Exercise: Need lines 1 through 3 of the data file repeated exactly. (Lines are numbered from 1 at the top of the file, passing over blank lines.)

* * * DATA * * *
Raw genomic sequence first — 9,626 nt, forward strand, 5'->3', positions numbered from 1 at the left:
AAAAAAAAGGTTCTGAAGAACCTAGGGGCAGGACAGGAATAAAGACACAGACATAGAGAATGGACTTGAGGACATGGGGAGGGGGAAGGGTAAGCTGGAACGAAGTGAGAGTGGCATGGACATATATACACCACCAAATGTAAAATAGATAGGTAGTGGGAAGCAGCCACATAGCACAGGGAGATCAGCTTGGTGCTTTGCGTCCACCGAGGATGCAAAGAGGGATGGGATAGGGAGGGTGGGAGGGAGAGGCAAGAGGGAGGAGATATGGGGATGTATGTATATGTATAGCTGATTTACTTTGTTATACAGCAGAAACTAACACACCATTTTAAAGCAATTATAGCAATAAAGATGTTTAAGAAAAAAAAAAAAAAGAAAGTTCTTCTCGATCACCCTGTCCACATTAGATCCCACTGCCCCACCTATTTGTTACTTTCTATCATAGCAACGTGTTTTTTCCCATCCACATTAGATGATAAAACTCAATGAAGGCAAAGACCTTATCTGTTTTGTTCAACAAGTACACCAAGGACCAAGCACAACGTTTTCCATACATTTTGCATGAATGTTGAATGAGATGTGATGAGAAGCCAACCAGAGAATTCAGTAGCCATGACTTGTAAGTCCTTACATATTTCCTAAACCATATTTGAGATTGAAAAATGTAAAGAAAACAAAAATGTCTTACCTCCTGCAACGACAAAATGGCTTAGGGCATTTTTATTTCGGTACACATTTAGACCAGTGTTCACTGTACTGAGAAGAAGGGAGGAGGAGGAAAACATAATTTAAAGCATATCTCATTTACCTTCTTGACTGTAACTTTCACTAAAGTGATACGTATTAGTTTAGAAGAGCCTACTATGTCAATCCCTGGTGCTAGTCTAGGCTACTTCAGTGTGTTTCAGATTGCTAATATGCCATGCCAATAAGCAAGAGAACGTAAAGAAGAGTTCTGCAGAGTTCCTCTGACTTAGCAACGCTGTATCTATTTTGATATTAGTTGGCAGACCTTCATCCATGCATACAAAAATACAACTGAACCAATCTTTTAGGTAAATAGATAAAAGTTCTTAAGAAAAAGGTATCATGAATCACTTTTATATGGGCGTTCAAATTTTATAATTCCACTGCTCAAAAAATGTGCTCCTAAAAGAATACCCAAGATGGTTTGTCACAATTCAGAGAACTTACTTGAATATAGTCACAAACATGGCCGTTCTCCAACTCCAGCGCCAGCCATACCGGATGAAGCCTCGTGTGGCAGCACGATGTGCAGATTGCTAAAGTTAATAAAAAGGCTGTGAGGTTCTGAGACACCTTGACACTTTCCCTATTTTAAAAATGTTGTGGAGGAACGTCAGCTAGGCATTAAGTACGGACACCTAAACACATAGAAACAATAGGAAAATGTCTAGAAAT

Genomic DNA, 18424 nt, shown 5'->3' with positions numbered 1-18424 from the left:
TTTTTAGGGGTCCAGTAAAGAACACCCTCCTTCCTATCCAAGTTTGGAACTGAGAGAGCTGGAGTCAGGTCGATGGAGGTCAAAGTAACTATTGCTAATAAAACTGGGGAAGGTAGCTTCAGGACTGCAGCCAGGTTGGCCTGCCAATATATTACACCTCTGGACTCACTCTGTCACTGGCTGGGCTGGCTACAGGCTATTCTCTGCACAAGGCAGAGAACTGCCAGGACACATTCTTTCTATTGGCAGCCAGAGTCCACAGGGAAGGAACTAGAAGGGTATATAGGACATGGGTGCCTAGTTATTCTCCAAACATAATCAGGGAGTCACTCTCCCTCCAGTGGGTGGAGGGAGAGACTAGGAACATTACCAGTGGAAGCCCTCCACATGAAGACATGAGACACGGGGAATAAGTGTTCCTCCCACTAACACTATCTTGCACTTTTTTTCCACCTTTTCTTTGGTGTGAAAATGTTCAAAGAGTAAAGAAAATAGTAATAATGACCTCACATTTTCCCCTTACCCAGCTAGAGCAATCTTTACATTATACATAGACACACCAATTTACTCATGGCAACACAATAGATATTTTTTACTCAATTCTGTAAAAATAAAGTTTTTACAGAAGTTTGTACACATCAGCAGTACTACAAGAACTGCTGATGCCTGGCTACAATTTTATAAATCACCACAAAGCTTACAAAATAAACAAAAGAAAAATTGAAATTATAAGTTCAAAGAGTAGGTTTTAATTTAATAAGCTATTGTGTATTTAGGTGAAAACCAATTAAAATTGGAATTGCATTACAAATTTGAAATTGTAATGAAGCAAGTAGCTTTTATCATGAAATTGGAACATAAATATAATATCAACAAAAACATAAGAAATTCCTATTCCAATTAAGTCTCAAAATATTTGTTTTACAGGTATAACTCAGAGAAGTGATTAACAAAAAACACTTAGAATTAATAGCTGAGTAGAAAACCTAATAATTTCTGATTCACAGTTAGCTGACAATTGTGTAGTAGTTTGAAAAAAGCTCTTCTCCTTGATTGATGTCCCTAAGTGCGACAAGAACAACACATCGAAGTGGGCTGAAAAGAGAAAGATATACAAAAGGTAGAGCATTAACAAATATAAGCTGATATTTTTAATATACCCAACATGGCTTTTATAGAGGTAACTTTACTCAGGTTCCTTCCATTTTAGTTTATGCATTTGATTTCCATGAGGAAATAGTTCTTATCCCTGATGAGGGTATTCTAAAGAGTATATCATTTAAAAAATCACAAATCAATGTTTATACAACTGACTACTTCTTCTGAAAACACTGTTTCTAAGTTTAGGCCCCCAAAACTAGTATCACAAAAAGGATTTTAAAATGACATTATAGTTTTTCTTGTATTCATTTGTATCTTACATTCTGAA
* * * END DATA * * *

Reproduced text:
Raw genomic sequence first — 9,626 nt, forward strand, 5'->3', positions numbered from 1 at the left:
AAAAAAAAGGTTCTGAAGAACCTAGGGGCAGGACAGGAATAAAGACACAGACATAGAGAATGGACTTGAGGACATGGGGAGGGGGAAGGGTAAGCTGGAACGAAGTGAGAGTGGCATGGACATATATACACCACCAAATGTAAAATAGATAGGTAGTGGGAAGCAGCCACATAGCACAGGGAGATCAGCTTGGTGCTTTGCGTCCACCGAGGATGCAAAGAGGGATGGGATAGGGAGGGTGGGAGGGAGAGGCAAGAGGGAGGAGATATGGGGATGTATGTATATGTATAGCTGATTTACTTTGTTATACAGCAGAAACTAACACACCATTTTAAAGCAATTATAGCAATAAAGATGTTTAAGAAAAAAAAAAAAAAGAAAGTTCTTCTCGATCACCCTGTCCACATTAGATCCCACTGCCCCACCTATTTGTTACTTTCTATCATAGCAACGTGTTTTTTCCCATCCACATTAGATGATAAAACTCAATGAAGGCAAAGACCTTATCTGTTTTGTTCAACAAGTACACCAAGGACCAAGCACAACGTTTTCCATACATTTTGCATGAATGTTGAATGAGATGTGATGAGAAGCCAACCAGAGAATTCAGTAGCCATGACTTGTAAGTCCTTACATATTTCCTAAACCATATTTGAGATTGAAAAATGTAAAGAAAACAAAAATGTCTTACCTCCTGCAACGACAAAATGGCTTAGGGCATTTTTATTTCGGTACACATTTAGACCAGTGTTCACTGTACTGAGAAGAAGGGAGGAGGAGGAAAACATAATTTAAAGCATATCTCATTTACCTTCTTGACTGTAACTTTCACTAAAGTGATACGTATTAGTTTAGAAGAGCCTACTATGTCAATCCCTGGTGCTAGTCTAGGCTACTTCAGTGTGTTTCAGATTGCTAATATGCCATGCCAATAAGCAAGAGAACGTAAAGAAGAGTTCTGCAGAGTTCCTCTGACTTAGCAACGCTGTATCTATTTTGATATTAGTTGGCAGACCTTCATCCATGCATACAAAAATACAACTGAACCAATCTTTTAGGTAAATAGATAAAAGTTCTTAAGAAAAAGGTATCATGAATCACTTTTATATGGGCGTTCAAATTTTATAATTCCACTGCTCAAAAAATGTGCTCCTAAAAGAATACCCAAGATGGTTTGTCACAATTCAGAGAACTTACTTGAATATAGTCACAAACATGGCCGTTCTCCAACTCCAGCGCCAGCCATACCGGATGAAGCCTCGTGTGGCAGCACGATGTGCAGATTGCTAAAGTTAATAAAAAGGCTGTGAGGTTCTGAGACACCTTGACACTTTCCCTATTTTAAAAATGTTGTGGAGGAACGTCAGCTAGGCATTAAGTACGGACACCTAAACACATAGAAACAATAGGAAAATGTCTAGAAAT

Genomic DNA, 18424 nt, shown 5'->3' with positions numbered 1-18424 from the left: